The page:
2. Did you take account of preexisting injuries?

Defendants are not responsible for disabilities that existed before the accident unless the accident aggravated those disabilities. Some accident victims have preexisting injuries that cause residual disabilities. A life care planner should take care to separate disabling injuries that are related to the accident from disabilities that were caused or worsened by the accident. A life care plan that includes funding to cope with injuries that are unrelated to the accident might be inadmissible as evidence. At best, it will give defense counsel a means of attacking the life care plan and the credibility of the expert witness who prepared it.

3. Did you take account of post-accident injuries?

Like preexisting injuries, defendants are not liable for post-accident injuries unless they are related to the injuries caused by the accident that is the subject of the lawsuit. Life care planners must take care to separate out needs related solely to new injuries. Including the expense of coping with new injuries in a life care plan will expose the life care planner to damaging cross-examination.

4. What medical records did you review?

Life care planners should review all medical records that might be relevant to the injury. Records of treatment before the accident might reveal evidence of a preexisting condition. Recent records, including records prepared between the expert’s deposition and trial, might have an impact on the expert’s opinion. A life care planner should be prepared to address those records on direct or cross-examination.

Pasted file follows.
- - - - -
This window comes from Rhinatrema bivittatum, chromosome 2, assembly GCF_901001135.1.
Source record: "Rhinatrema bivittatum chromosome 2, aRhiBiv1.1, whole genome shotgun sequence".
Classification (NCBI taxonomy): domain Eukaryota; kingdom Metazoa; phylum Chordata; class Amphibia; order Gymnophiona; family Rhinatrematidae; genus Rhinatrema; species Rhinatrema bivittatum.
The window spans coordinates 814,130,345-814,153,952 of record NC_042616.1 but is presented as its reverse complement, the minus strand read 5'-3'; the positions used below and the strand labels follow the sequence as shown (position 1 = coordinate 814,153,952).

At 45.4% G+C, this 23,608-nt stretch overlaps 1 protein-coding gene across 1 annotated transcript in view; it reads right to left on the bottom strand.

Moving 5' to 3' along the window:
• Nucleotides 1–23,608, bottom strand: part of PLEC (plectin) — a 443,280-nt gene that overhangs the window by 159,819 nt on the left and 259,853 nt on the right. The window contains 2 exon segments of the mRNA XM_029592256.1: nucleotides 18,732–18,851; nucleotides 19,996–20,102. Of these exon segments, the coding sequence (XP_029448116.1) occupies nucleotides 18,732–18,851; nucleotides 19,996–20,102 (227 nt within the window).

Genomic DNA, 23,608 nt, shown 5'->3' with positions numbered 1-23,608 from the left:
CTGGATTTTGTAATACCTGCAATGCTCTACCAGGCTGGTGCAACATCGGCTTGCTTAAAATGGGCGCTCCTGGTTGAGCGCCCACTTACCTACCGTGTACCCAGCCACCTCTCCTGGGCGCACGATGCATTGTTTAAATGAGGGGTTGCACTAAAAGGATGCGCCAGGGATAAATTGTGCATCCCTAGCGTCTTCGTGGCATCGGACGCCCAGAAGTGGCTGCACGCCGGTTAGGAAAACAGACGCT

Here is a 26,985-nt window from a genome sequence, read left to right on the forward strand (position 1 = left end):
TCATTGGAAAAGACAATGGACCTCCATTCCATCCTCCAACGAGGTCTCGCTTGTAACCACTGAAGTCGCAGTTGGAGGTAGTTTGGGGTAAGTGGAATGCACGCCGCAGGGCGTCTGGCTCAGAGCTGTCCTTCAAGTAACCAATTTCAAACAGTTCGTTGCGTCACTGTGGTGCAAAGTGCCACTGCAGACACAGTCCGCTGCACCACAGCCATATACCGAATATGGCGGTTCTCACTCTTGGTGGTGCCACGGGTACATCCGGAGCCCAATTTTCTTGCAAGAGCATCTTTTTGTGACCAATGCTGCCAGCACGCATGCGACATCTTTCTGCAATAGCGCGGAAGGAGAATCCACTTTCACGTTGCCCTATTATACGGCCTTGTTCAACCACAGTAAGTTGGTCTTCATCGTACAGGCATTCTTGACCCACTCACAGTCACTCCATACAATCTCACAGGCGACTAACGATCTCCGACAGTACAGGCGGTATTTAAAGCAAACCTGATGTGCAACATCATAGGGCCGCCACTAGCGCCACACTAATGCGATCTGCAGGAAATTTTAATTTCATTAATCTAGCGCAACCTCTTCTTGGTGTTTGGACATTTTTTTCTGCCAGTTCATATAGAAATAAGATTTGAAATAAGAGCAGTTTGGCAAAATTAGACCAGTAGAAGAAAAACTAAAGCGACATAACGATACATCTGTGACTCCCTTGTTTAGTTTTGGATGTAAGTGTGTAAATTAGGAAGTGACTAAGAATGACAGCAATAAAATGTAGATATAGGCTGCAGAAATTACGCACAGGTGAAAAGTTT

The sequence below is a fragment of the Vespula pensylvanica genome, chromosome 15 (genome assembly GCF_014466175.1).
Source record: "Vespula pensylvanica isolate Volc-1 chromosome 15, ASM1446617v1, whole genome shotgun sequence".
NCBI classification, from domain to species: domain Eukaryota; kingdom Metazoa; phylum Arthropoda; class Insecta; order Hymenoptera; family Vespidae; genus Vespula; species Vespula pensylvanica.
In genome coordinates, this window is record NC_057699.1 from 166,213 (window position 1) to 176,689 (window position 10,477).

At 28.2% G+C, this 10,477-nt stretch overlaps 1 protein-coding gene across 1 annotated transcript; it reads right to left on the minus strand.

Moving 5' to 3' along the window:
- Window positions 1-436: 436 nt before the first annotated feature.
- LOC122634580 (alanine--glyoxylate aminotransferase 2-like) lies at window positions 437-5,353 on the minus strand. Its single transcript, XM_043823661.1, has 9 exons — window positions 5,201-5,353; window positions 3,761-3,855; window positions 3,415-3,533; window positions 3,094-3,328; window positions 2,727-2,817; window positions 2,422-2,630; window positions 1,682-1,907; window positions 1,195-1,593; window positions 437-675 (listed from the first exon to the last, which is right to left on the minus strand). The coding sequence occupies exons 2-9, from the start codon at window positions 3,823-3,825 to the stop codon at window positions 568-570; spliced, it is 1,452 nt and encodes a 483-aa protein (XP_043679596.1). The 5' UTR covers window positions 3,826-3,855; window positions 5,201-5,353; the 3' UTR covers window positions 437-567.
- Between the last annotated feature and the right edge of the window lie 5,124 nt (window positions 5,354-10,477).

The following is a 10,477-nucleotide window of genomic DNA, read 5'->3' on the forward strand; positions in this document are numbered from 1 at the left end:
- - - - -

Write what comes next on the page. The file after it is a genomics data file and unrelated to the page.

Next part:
The life care planner’s review should also include the results of an Independent Medical Examination that was requested by the defense. If the treating physician’s opinions are in conflict with opinions stated in an IME, a life care planner should be prepared to explain why the life care plan was based on the treating physician’s reports, or on the IME, as the case may be. 

The life care planner should readily admit that expert opinions are shaped by facts, and that a different view of the facts could result in a different opinion. It is up to the jury to decide which facts are correct. The life care planner should therefore be prepared to explain how the planner’s opinion might change if the opinion were based on different medical evidence. A stubborn insistence that only one view of the evidence could possibly be correct might impair the expert’s credibility.

5. Did you observe the injury victim in his or her home?

Life care planners base their opinions about an injury victim’s limitations on medical evidence, but it is important to supplement that evidence with personal observations. Spending time with the victim in his or her home will help the planner understand how limitations in functional capacity measured in medical reports translate into real world limitations. The failure to make those observations might suggest that the expert placed excessive reliance on medical records and gave insufficient attention to the victim’s real-life struggles.

When life care planners are retained by the defense, they might not have access to the plaintiff. They should nevertheless request a meeting so that they cannot be accused of not gathering evidence that might contradict their opinions.